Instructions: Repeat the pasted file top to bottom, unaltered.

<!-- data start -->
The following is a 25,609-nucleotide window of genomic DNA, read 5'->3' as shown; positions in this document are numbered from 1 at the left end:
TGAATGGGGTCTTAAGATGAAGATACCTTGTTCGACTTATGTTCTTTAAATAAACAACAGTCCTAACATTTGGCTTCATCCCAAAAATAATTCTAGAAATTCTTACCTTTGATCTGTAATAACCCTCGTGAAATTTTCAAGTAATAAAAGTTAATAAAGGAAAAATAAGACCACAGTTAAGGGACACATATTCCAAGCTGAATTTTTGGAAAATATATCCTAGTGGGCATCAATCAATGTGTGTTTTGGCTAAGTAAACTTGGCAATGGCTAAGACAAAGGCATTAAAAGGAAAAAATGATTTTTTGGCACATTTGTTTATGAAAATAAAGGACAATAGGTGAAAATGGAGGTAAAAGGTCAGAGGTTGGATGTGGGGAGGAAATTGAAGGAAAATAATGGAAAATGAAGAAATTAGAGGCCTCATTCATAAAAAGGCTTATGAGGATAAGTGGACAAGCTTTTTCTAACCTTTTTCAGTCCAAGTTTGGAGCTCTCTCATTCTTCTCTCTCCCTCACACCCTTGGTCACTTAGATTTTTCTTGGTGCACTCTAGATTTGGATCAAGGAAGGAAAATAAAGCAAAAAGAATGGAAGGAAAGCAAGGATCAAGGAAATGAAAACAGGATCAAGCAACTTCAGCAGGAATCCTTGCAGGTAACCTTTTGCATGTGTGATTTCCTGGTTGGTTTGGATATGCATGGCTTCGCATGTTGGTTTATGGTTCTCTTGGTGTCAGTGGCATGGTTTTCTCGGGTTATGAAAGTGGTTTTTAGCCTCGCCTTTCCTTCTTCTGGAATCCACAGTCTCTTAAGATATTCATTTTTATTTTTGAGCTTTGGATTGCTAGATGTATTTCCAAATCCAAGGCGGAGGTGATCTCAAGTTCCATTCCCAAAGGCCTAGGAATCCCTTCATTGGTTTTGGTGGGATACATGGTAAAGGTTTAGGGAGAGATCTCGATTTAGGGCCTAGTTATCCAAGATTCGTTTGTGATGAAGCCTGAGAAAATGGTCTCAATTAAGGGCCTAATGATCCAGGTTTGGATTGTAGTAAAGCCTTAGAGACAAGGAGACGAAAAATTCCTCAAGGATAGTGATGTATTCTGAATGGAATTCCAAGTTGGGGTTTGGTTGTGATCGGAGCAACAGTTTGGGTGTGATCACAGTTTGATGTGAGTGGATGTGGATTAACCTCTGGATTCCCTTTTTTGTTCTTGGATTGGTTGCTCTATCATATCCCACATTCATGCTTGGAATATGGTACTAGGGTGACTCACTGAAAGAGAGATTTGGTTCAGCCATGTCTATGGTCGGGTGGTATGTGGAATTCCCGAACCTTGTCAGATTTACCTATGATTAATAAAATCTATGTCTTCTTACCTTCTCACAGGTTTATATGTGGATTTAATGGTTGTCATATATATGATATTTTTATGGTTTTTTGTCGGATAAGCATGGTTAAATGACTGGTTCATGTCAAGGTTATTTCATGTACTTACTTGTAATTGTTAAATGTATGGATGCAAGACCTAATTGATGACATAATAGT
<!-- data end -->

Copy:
The following is a 25,609-nucleotide window of genomic DNA, read 5'->3' as shown; positions in this document are numbered from 1 at the left end:
TGAATGGGGTCTTAAGATGAAGATACCTTGTTCGACTTATGTTCTTTAAATAAACAACAGTCCTAACATTTGGCTTCATCCCAAAAATAATTCTAGAAATTCTTACCTTTGATCTGTAATAACCCTCGTGAAATTTTCAAGTAATAAAAGTTAATAAAGGAAAAATAAGACCACAGTTAAGGGACACATATTCCAAGCTGAATTTTTGGAAAATATATCCTAGTGGGCATCAATCAATGTGTGTTTTGGCTAAGTAAACTTGGCAATGGCTAAGACAAAGGCATTAAAAGGAAAAAATGATTTTTTGGCACATTTGTTTATGAAAATAAAGGACAATAGGTGAAAATGGAGGTAAAAGGTCAGAGGTTGGATGTGGGGAGGAAATTGAAGGAAAATAATGGAAAATGAAGAAATTAGAGGCCTCATTCATAAAAAGGCTTATGAGGATAAGTGGACAAGCTTTTTCTAACCTTTTTCAGTCCAAGTTTGGAGCTCTCTCATTCTTCTCTCTCCCTCACACCCTTGGTCACTTAGATTTTTCTTGGTGCACTCTAGATTTGGATCAAGGAAGGAAAATAAAGCAAAAAGAATGGAAGGAAAGCAAGGATCAAGGAAATGAAAACAGGATCAAGCAACTTCAGCAGGAATCCTTGCAGGTAACCTTTTGCATGTGTGATTTCCTGGTTGGTTTGGATATGCATGGCTTCGCATGTTGGTTTATGGTTCTCTTGGTGTCAGTGGCATGGTTTTCTCGGGTTATGAAAGTGGTTTTTAGCCTCGCCTTTCCTTCTTCTGGAATCCACAGTCTCTTAAGATATTCATTTTTATTTTTGAGCTTTGGATTGCTAGATGTATTTCCAAATCCAAGGCGGAGGTGATCTCAAGTTCCATTCCCAAAGGCCTAGGAATCCCTTCATTGGTTTTGGTGGGATACATGGTAAAGGTTTAGGGAGAGATCTCGATTTAGGGCCTAGTTATCCAAGATTCGTTTGTGATGAAGCCTGAGAAAATGGTCTCAATTAAGGGCCTAATGATCCAGGTTTGGATTGTAGTAAAGCCTTAGAGACAAGGAGACGAAAAATTCCTCAAGGATAGTGATGTATTCTGAATGGAATTCCAAGTTGGGGTTTGGTTGTGATCGGAGCAACAGTTTGGGTGTGATCACAGTTTGATGTGAGTGGATGTGGATTAACCTCTGGATTCCCTTTTTTGTTCTTGGATTGGTTGCTCTATCATATCCCACATTCATGCTTGGAATATGGTACTAGGGTGACTCACTGAAAGAGAGATTTGGTTCAGCCATGTCTATGGTCGGGTGGTATGTGGAATTCCCGAACCTTGTCAGATTTACCTATGATTAATAAAATCTATGTCTTCTTACCTTCTCACAGGTTTATATGTGGATTTAATGGTTGTCATATATATGATATTTTTATGGTTTTTTGTCGGATAAGCATGGTTAAATGACTGGTTCATGTCAAGGTTATTTCATGTACTTACTTGTAATTGTTAAATGTATGGATGCAAGACCTAATTGATGACATAATAGT